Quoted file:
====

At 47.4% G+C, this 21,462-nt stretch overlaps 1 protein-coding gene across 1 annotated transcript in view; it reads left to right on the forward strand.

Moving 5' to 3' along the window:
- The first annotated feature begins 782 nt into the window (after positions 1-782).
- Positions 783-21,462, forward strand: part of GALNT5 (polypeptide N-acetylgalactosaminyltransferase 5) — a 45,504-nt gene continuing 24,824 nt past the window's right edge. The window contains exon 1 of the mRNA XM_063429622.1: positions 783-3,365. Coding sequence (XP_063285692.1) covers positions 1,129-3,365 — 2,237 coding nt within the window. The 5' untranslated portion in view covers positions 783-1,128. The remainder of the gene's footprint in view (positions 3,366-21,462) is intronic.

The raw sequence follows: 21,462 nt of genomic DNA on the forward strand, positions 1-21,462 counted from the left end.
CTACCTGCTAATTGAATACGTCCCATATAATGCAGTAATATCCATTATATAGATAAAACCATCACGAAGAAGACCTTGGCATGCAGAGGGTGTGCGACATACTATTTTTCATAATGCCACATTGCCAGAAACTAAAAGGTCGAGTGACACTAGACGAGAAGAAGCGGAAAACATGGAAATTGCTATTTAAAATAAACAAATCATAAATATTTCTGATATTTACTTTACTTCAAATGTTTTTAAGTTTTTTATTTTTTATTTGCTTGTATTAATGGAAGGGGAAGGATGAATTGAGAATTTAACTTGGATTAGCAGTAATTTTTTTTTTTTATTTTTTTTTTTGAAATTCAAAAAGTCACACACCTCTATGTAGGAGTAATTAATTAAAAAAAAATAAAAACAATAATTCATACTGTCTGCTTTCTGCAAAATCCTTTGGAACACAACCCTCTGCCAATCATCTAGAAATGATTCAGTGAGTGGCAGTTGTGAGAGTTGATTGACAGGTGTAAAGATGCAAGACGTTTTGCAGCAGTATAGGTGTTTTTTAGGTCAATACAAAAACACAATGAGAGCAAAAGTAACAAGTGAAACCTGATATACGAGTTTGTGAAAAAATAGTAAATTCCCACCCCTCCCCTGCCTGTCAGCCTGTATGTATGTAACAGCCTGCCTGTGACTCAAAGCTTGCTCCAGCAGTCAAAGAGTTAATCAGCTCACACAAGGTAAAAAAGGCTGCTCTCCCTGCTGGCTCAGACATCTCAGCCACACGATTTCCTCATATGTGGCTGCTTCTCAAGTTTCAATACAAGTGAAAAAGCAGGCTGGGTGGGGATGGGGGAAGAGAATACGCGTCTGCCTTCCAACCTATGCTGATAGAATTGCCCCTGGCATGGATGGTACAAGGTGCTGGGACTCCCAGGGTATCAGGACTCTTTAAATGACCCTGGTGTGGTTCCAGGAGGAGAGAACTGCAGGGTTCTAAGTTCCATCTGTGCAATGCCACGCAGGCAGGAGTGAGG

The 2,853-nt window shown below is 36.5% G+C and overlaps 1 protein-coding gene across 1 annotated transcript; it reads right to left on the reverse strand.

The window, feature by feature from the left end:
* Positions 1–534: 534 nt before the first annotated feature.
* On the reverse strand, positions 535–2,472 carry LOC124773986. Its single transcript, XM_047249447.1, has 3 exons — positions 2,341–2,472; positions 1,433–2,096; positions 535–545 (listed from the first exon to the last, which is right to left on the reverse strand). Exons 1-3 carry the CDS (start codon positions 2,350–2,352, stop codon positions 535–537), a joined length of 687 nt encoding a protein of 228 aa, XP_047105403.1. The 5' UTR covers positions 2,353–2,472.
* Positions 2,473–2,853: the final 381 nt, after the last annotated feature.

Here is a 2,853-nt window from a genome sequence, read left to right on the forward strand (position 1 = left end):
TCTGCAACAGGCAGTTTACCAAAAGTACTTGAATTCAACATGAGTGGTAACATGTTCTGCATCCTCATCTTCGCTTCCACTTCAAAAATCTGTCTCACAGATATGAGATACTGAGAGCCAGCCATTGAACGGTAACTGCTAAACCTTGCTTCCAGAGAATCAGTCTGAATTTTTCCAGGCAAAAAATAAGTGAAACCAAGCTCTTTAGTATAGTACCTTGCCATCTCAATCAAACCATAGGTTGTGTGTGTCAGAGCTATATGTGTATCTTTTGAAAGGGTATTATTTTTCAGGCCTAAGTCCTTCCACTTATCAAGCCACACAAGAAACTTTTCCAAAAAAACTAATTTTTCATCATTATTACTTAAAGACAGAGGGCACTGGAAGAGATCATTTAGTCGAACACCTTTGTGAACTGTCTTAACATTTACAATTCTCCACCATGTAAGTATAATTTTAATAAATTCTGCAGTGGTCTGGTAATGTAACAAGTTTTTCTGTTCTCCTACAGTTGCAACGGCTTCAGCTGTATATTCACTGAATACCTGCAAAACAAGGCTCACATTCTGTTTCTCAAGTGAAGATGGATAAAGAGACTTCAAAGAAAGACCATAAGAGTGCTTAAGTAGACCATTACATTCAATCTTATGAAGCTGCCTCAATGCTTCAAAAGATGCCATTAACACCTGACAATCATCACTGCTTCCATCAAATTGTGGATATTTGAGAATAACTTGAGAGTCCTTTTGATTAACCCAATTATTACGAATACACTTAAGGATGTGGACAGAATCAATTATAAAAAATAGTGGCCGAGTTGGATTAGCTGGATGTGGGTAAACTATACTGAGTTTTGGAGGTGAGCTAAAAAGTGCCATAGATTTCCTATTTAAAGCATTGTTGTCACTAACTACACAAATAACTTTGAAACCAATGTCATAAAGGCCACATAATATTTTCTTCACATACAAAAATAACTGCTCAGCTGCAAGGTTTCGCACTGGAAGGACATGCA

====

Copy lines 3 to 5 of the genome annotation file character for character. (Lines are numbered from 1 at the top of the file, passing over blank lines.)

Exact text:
- The first annotated feature begins 782 nt into the window (after positions 1-782).
- Positions 783-21,462, forward strand: part of GALNT5 (polypeptide N-acetylgalactosaminyltransferase 5) — a 45,504-nt gene continuing 24,824 nt past the window's right edge. The window contains exon 1 of the mRNA XM_063429622.1: positions 783-3,365. Coding sequence (XP_063285692.1) covers positions 1,129-3,365 — 2,237 coding nt within the window. The 5' untranslated portion in view covers positions 783-1,128. The remainder of the gene's footprint in view (positions 3,366-21,462) is intronic.

The raw sequence follows: 21,462 nt of genomic DNA on the forward strand, positions 1-21,462 counted from the left end.